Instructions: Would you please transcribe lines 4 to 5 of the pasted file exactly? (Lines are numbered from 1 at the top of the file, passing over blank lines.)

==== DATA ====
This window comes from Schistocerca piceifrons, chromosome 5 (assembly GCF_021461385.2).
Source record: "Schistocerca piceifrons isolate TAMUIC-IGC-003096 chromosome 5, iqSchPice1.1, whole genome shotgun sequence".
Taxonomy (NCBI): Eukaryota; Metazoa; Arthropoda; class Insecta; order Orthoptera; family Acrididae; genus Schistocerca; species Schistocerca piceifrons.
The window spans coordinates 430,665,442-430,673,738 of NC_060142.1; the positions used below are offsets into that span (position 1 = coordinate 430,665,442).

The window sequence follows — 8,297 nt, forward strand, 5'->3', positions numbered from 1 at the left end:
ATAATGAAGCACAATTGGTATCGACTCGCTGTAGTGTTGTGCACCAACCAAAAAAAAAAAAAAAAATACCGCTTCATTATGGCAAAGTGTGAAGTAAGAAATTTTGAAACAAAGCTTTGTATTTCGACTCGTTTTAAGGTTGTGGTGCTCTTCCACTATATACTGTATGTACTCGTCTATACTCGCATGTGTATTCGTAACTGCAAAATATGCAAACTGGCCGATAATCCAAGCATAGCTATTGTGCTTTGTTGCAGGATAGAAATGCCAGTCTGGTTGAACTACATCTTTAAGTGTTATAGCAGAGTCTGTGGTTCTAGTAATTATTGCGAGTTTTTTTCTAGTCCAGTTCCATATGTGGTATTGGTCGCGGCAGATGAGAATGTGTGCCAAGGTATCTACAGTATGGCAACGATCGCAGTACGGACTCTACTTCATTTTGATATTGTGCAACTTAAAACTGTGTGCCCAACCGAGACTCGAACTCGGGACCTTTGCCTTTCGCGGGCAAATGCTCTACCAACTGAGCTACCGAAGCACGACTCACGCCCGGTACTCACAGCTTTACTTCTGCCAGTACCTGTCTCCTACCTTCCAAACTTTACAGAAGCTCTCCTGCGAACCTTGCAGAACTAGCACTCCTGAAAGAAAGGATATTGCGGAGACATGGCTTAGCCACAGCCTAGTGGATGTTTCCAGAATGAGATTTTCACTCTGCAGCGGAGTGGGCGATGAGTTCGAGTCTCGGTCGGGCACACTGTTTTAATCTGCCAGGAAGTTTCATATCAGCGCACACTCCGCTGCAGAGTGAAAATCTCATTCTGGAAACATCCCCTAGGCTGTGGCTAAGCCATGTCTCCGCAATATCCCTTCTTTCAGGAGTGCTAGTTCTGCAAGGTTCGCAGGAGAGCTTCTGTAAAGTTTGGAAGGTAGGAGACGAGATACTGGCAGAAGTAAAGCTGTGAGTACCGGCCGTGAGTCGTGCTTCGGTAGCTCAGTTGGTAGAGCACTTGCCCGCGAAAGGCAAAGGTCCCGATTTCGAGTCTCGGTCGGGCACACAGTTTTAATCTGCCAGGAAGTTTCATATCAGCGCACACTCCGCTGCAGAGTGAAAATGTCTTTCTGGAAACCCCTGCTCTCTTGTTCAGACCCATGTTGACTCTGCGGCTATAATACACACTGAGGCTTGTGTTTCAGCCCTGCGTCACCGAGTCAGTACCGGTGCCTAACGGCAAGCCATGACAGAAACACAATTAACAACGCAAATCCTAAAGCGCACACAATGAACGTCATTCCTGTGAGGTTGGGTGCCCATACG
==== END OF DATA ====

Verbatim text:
The window spans coordinates 430,665,442-430,673,738 of NC_060142.1; the positions used below are offsets into that span (position 1 = coordinate 430,665,442).

The window sequence follows — 8,297 nt, forward strand, 5'->3', positions numbered from 1 at the left end: